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Created: 30 August 2010 | Last Updated: 10 March 2014 | Printer Friendly Version Printer Friendly Version | Make Text Smaller Make Text Larger |

News Release

Cutting preparation time would damage education for pupils, says EIS

The Educational Institute of Scotland has responded to comments from the leader of Glasgow City Council, and highlighted that cutting back on teachers’ contractual preparation and correction time would be counter-productive and damaging to quality education provision for pupils. 

The EIS also stressed that the proper forum for discussing teachers’ contractual conditions is the tripartite Scottish Negotiating Committee for Teachers (SNCT), and that any attempt to bypass this by negotiating in the media is inappropriate and unhelpful.

Commenting today, EIS General Secretary Ronnie Smith said, "The main focus of our education system must always be to ensure a high-quality education service for all our young people.  Adopting a bean-counting approach, which concentrates on balancing the books above all else, will inevitably lead to a diminution of the high quality education that our young people have the right to expect.”

Mr Smith continued, "The Teachers’ Agreement for the 21st Century, which set agreed limits on both class-teaching time and other key elements of teachers’ jobs such as preparation of lessons and correction of pupils’ work, recognised and reflected modern education practice and the heavy workload demands placed on teachers both in and out of the classroom setting. 

Teaching is a high-pressure and high-demand profession, both physically and mentally, and teachers already routinely work over 10 hours of unpaid overtime every week.  Attempting simply to stretch the working time of teachers would be counter-productive in terms of quality education provision. 
OECD figures show that only in four countries do teachers work longer hours than in Scotland.  The answer to Glasgow’s budget problems cannot come through destroying the work-life balance of teachers.”

"Schools are currently in the midst of the most radical programme of educational change in decades with the introduction of the Curriculum for Excellence.  This is placing increasing workload demand on teachers, specifically in the area of preparation. 

"Teachers are being asked to do more and more outwith class-time, so it makes absolutely no sense to seek to reduce the quantity of preparation time that is available to teachers.  The lack of time for teachers to work on CfE has already been recognised by the Scottish Government with the allocation of an additional five in-service days for CfE work over a two-year period. 

"Reducing the time available to teachers to work on preparation and correction will only make the situation worse and slow down the pace of development on Curriculum for Excellence,” said Mr Smith.

Mr Smith continued, "The main job of Councillors should be to fight for high-quality public services for the communities that they serve.  The main focus for the education service must always be the young people that our schools serve, and this means placing an emphasis on delivering the high-quality education that every young person has the right to expect.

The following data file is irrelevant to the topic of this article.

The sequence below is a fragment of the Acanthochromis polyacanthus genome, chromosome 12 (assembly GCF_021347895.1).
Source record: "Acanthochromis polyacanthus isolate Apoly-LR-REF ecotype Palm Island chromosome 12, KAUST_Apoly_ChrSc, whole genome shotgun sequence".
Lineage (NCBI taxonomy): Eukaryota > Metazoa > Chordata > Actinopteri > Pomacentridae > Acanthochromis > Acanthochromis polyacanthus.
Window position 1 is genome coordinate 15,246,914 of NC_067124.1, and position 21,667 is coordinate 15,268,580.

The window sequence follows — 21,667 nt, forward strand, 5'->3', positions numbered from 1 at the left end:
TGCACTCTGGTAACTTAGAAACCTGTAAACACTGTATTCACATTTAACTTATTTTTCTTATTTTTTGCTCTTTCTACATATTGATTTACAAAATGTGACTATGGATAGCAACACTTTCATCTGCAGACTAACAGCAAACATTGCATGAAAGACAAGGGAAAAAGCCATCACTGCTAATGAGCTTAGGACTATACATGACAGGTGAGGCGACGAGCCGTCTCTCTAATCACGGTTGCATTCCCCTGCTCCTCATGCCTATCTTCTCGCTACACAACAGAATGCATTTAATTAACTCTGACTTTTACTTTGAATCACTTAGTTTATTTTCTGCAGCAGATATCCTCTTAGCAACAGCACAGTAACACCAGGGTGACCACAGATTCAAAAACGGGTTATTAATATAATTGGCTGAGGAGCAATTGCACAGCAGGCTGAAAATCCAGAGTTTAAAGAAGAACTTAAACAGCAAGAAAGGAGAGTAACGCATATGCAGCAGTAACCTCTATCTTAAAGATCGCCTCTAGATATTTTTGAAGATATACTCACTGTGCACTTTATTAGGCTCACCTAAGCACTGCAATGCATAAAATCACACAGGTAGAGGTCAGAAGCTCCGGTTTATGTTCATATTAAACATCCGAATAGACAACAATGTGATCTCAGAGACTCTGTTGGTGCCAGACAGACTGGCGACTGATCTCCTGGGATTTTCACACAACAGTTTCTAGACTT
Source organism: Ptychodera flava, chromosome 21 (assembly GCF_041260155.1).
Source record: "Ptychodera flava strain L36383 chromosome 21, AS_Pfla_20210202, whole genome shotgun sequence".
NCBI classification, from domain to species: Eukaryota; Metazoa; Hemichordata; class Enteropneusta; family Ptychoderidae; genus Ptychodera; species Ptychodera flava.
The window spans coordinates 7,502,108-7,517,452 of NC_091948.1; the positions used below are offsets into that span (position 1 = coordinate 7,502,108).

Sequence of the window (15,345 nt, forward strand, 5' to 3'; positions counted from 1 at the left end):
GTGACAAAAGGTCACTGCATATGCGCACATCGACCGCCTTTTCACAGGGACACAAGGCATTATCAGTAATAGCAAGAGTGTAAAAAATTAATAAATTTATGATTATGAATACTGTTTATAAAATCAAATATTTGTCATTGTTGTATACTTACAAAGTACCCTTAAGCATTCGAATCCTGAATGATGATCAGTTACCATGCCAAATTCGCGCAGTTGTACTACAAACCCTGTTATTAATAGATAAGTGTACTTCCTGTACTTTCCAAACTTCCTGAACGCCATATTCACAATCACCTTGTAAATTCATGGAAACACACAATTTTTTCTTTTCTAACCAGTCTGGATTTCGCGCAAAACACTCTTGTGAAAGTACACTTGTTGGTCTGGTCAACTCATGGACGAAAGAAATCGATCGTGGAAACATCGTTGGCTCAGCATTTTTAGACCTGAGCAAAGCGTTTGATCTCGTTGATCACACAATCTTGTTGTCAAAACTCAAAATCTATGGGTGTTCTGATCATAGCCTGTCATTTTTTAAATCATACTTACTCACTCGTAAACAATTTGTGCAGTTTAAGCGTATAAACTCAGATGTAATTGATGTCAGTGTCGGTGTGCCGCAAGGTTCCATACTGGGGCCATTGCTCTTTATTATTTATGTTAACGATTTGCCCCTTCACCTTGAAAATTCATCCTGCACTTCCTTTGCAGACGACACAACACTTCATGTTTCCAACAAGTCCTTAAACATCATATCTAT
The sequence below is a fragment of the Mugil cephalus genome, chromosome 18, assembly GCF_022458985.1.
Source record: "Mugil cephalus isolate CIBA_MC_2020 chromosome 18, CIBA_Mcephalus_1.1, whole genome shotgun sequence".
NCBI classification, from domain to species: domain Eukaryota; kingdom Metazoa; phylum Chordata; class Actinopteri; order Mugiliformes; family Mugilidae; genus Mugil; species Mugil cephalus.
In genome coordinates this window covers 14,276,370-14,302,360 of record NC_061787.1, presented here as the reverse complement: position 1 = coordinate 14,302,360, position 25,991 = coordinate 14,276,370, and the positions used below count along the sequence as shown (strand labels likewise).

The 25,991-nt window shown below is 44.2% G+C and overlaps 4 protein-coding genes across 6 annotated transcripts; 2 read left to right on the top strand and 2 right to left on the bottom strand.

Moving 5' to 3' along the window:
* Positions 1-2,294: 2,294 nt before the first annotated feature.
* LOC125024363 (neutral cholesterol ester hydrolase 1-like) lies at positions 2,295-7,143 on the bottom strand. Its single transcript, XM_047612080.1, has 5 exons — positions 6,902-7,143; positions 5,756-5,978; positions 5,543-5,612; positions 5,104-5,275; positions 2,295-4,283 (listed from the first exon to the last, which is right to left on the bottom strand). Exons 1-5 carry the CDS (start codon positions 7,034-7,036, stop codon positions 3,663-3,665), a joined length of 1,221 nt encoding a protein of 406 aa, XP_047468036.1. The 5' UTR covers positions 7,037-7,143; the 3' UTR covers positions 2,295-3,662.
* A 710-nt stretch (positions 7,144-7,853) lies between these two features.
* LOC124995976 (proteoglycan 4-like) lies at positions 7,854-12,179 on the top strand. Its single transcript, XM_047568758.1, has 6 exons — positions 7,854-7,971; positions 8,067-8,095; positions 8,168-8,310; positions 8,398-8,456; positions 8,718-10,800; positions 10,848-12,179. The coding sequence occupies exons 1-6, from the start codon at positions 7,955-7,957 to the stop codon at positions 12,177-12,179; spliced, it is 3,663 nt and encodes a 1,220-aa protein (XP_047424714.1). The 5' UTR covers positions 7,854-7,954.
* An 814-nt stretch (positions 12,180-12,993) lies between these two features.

"In his fixation with balancing the books, Mr Matheson is running the risk of losing sight of what is most important - our young people and the quality of education that they receive.”

Mr Smith added, "Already, schools and teachers are being placed under increased strain due to budget cutbacks.  Nationally, we have seen a loss of 1461 teaching posts over the past year.  In the last two years Glasgow has dumped over 500 teaching posts - a cut of 9.5%.  With fewer and fewer staff in our classrooms, teachers are having to work harder as class sizes continue to rise. 

"This is not in the best interests of pupils, as modern teaching practice is based around more individualised learning for each pupil.  With fewer teachers and increased workload, the inevitable result is less attention for each pupil, and a damaging knock-on impact on attempting to meet the individual learning needs of each pupil.”

"Parents know and understand that their own children have different skills and aptitudes, and therefore different educational needs.  Current teaching practice also recognises that every pupil is different, and is designed to work with each pupil to attempt to meet their own educational needs. 

"Cutting back on preparation time reduces the opportunity for teachers to plan for each pupils’ needs, with serious and worrying implications for every single pupil in the class,” said Mr Smith.

Mr Smith went on to question Councillor Matheson’s decision to raise his concerns through the media rather than by bringing a proposal to the Scottish Negotiating Committee for teachers (SNCT). 

Mr Smith said, "As Councillor Matheson should know, the terms and conditions of Scottish teachers are agreed nationally through the SNCT.  Any party to the SNCT - the local authority side, the Scottish Government side, or the Teachers’ side - can bring any proposal it wishes to be discussed to the SNCT so that it can be considered by all parties. 

"This is the appropriate forum for any such issues to be discussed, and the EIS will continue to respect the SNCT and follow correct procedures in raising issues for discussion. 

"It is profoundly unhelpful for any one party to the SNCT to seek to prejudice future discussions by attempting to negotiate through the media without firstly raising the issue through the appropriate channel of the SNCT.”